Subject: Re: Open letter to those who believe in a right to free software
Date: Sun, 31 Oct 1999 17:41:41 -0500

> >>>>> "Ben" == Ben Tilly <> writes:
>     Ben> However the market reality is much closer to there being one
>     Ben> product, which you have segmented into convex stages for
>     Ben> convenience, but which is not in fact convex!
> Which better models the plane, polar or Cartesian coordinates?  To the
> best of my knowledge, that is an accurate analogy to our current
> debate.  If it is not, I will concede (I mean in practical modeling,
> not just on the list for brownie points).

I do not perceive the choice that way.  I may be wrong, but I
believe that if you are trying to project out what free software
projects can and cannot do, you need to appreciate the fact
that free software projects naturally undergo reorganization
as they scale up.  (Just like sand in an hour-glass slips so
that the cone widens over time providing a better base of

>     Ben> I don't know.  But I think that I just showed that lock-in is
>     Ben> a real constraint even without proprietary formats.
> But in what sense is it a policy-relevant cost?  How does it differ
> across proprietary and free regimes, in particular?

My answer to the first is that when making a choice which is
likely to result in lock-in to an architecture, the wise consumer
will look closely at the circumstances you are being locked
into.  In other words questions of where the product is going,
where you will get support, how easily you can make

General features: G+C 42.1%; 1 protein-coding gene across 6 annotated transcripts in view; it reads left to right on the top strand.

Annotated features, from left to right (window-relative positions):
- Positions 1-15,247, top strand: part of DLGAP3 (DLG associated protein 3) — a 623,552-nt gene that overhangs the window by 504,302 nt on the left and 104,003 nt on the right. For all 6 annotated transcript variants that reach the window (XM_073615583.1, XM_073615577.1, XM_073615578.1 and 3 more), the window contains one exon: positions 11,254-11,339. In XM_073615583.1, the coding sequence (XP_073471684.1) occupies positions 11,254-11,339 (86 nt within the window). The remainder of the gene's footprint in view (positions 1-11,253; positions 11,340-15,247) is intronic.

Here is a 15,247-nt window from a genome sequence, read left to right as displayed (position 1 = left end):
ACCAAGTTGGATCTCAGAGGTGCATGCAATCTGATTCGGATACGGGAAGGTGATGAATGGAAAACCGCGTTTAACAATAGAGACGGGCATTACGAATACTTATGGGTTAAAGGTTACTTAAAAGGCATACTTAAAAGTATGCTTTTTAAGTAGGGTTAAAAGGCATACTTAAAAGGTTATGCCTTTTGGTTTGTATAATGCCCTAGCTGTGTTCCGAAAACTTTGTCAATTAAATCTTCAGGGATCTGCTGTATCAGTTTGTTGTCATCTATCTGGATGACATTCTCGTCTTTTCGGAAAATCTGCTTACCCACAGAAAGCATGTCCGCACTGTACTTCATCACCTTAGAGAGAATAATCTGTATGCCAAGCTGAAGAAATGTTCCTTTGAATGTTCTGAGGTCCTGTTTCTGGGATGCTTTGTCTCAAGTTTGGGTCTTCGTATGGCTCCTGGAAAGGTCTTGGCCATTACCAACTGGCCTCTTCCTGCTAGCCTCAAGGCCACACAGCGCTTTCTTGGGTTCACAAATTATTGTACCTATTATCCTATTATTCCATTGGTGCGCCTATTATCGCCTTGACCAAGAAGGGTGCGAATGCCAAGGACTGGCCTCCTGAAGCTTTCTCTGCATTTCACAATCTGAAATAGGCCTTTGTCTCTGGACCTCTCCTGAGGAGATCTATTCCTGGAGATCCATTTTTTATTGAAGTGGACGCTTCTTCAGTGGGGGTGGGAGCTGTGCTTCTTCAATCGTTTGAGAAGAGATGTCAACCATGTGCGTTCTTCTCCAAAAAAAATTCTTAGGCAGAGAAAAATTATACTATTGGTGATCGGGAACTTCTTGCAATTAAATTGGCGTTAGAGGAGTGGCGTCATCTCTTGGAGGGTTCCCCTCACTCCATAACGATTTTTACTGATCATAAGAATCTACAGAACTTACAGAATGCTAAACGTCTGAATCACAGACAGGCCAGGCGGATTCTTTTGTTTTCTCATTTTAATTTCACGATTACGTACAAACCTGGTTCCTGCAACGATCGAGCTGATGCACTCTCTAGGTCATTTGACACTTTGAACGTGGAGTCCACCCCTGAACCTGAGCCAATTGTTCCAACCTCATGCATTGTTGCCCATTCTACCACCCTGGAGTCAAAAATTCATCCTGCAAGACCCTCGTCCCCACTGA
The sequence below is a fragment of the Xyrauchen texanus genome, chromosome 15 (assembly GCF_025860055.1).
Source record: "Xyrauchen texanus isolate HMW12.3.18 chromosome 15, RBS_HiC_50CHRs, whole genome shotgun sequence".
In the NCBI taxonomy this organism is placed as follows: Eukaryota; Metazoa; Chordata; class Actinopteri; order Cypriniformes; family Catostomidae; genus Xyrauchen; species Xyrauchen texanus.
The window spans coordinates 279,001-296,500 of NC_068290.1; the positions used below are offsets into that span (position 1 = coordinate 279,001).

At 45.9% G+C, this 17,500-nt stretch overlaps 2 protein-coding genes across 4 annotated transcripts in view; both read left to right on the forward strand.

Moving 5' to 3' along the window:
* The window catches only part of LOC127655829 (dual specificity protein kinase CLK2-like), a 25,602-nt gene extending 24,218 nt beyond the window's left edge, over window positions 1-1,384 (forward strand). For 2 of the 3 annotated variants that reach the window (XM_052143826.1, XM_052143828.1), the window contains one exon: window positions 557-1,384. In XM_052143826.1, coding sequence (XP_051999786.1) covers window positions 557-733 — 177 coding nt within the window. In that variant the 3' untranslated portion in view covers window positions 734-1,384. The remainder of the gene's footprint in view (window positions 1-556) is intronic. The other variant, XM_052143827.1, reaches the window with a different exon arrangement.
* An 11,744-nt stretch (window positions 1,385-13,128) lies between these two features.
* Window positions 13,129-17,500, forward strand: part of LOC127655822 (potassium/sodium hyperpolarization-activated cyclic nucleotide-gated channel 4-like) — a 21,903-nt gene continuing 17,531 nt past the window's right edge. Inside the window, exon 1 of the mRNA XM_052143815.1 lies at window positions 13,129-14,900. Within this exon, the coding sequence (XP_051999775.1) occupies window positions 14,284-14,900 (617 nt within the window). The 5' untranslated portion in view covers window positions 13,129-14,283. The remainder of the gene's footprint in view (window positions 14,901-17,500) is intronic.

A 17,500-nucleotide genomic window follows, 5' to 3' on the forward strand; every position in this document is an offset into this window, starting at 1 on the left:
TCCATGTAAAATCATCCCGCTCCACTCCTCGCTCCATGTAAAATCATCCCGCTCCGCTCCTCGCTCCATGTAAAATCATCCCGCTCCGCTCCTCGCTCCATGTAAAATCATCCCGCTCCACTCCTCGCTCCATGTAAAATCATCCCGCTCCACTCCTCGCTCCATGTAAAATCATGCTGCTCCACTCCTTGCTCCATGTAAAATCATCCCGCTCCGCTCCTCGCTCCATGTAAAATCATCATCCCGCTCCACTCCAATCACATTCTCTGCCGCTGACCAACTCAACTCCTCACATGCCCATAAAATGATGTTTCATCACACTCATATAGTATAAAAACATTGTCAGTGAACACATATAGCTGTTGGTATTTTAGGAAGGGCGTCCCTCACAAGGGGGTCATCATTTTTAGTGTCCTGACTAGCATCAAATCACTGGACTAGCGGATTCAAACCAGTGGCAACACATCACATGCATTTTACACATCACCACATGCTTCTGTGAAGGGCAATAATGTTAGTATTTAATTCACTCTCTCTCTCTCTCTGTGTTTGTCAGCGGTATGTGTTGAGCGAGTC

changes, etc matter to your current decision.  Among other
things this means that your decision making process should
include thoughts about whether or not you are tied to one
company's future choices.

> That last is the question I'm really interested in.

The first is the question that Eric Raymond harps on and
says resonates with corporate executives.  Are you sure that
it is uninteresting?

>     Ben> Or when your current system is tied to an unsupported machine
>     Ben> that will break when Y2K rolls around, and you need to move
>     Ben> the system now.  Or when you outgrow the bounds of the
>     Ben> original and you want to move to bigger hardware.  Or when...
> And then you die.  Evolution in action.  That's not what economists
> are concerned with:  if you can't do anything about it, you can't.
> We're concerned with real choices.  If it doesn't matter to choice, we
> doff our hats and observe a moment of silence.

Those situations are, "oh well, shit happens"?  Sure, you
may not be able to avoid all of them, but the above are
potential costs of doing business with proprietary software
companies.  Being able to reduct the likelyhood of said
events is a good reason to choose free software...